How archaic is such courage— that ordinary men and women would answer the call to put out a neighbor’s fire, I think as Mia repeats my name. Does this still happen? Would someone have come to help me when…?

The bed frame creaks, mattress dips as dog and child climb up.

I turn to face them both. Such eyes, both blue as the clear northern horizon. Hers’ are from her father. I turn my head, face the wall, see photos of another life hung there. Then I do the right thing and look back at them both. But I cannot eek out a smile.

“Why won’t you just talk? To me. To Rissa, your best friend? They all keep calling for you. You can’t stay silent forever. It’s been three weeks since Dad…since he d-drowned…”

Nothing leaves me now and only enters if I can make room for it. I perhaps can stay silent forever. But I will let you know.

“Aunt Janice is coming back tomorrow, as you know. I’ll be gone the rest of this summer, stuck in Vermont, stuck helping at their bakery, probably, with Lily. I mean, I love them but–all because you won’t talk yet.”

Her pleading voice carries through the room. I take her hand in both of mine. Pressed between my palms it feels light and smooth as a flower, making a soft impression I will not forget.

Mia lies down bedside me, and Dae beside her. We are three survivors, marred by loss. Dae sighs so loudly and wetly she almost giggles and I reach my arm around to her back, press her closer to mine; we are moldable as clay these days. Our dog companion sits up, leans his head across her shoulder, reaches to mine, lays his muzzle on my upper arm.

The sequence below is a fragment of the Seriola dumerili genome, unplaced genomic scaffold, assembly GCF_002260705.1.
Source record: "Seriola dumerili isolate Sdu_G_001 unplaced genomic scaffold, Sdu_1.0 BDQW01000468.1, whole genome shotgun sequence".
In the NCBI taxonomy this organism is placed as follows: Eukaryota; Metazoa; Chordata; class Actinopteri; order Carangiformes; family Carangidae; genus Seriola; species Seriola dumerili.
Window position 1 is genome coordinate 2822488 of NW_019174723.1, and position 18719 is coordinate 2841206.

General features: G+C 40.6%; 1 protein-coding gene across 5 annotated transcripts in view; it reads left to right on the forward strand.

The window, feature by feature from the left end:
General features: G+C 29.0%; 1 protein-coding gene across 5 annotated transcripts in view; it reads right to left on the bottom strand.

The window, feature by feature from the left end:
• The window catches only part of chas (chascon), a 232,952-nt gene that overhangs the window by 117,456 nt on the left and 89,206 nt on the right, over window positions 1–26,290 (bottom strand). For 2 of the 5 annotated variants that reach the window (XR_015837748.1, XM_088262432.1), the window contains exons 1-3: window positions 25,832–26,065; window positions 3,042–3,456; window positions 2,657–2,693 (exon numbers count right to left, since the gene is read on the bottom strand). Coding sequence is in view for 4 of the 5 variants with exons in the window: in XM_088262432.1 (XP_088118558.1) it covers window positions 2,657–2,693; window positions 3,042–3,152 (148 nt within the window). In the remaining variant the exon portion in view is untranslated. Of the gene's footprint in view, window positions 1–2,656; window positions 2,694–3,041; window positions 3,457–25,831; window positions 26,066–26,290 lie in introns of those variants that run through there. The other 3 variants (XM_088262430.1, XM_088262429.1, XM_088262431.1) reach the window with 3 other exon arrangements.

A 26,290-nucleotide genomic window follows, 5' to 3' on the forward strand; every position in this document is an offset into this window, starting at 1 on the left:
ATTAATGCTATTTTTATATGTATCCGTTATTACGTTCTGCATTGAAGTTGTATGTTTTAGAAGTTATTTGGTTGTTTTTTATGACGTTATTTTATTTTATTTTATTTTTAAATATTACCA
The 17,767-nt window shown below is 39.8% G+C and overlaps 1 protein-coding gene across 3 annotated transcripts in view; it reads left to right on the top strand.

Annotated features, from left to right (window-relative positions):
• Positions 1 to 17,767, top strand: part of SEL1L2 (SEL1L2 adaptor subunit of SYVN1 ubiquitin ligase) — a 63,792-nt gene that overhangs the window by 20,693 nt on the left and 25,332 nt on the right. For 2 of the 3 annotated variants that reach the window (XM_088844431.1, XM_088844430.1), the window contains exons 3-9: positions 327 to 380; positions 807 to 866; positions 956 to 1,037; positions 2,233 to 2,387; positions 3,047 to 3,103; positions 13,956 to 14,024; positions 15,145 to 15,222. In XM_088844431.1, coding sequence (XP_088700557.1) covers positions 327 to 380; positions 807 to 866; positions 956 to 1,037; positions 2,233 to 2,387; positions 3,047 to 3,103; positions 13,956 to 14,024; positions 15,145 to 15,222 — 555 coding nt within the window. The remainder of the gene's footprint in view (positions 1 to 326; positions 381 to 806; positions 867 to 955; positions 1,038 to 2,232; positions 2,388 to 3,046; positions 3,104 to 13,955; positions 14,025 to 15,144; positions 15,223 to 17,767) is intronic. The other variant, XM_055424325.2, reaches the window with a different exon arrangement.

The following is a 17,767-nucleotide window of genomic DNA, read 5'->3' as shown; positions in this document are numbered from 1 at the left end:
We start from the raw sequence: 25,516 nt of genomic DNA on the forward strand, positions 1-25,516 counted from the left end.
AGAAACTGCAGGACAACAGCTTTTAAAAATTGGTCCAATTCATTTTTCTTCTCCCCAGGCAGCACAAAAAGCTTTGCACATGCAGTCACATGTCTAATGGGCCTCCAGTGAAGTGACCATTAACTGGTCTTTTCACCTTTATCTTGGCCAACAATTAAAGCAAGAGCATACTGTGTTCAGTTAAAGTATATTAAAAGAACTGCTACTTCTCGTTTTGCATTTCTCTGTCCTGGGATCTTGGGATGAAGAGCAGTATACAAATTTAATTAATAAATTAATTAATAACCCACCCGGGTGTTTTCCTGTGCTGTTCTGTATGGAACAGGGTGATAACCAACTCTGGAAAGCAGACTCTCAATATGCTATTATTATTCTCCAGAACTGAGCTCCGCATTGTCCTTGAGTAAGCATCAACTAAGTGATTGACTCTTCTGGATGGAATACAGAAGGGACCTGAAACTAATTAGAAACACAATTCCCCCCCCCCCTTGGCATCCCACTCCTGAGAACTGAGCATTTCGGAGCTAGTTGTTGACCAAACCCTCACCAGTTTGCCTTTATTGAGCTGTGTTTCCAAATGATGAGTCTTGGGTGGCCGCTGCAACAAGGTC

If I weep any more, I will dissolve entirely. But I pat his head appreciatively.

“Dae! You’re suffocating me–your breath is bad!” Mia says sternly, pushing him back behind her. He obeys.

Wait, please suffuse us with your kind loyalty and vigilant regard. Your canine acceptance of such sorrows. Our dire endings, our desperate need for beginnings.

******

Mia left me to Dae’s watch. He’s nudging me. Food. We all require it.

I swing up and onto the edge of the bed with caution, swift dizziness accompanying this movement, then settling. Toes touch the floor and there, my feet, calloused, sturdy dancer’s feet, find their places and stand without wavering and take me from the bed, out the doorway, down the stairs though my hand grasps the railing like a woman old before her time.

“You’re up!” Mia cheers with both fists pumping air. “It’s only eight o’clock.”

The first day up before mid-afternoon and I immediately think: Return at once to bed. Nothing good will last once I’m in motion. She will get her hopes up, this is too soon to hope of anything but bare basics.

But breakfast begins to make things seem more reasonable. Daylight scatters shadows. My hands at work feel heavy but decent. The aroma of bacon, eggs, bread toasting pulls me closer to a familiarity with gravity. Still, the sounds of that water outside slapping against the peninsular shoreline is like a warning. I cover my ears without thinking and Mia frowns at me sadly, closes the sliding door.

The possibility of an upright day unfolds. There is more. This is real, not just the interminable mourning and bed. Not just memories and denial of the present. We might walk, even. But perhaps not by Ring Lake. It is bright as a mirror today, will blind us.

Dae joins us under the table. He licks my bare feet. He knows how they can dance, he remembers my dancing that night, even. Danced even though Thomas could not bear it. My dancing: freedom, passionate happiness.

“Mom, remember how we used to love to ski? I think winter will feel better, we can snowshoe and ice skate and cross-country ski again, right?” She held her fork aloft, awaiting my response, the soft yellow mass quivering, then ate it. “If you are talking by then.”

I get up, pretend I need more coffee. I toy with the sugar bowl.

Muteness is not a choice! I want to yell. Your father chose. He let his despair and anger win out. He took control in ways you will never know. He created  a whole identity out of esoteric matters, charted them like tiny bits of data, then tossed the whole experiment out. A scientist at odds with his love of science. The pond life Thomas adored teemed with organisms that eluded him in the end. Like us.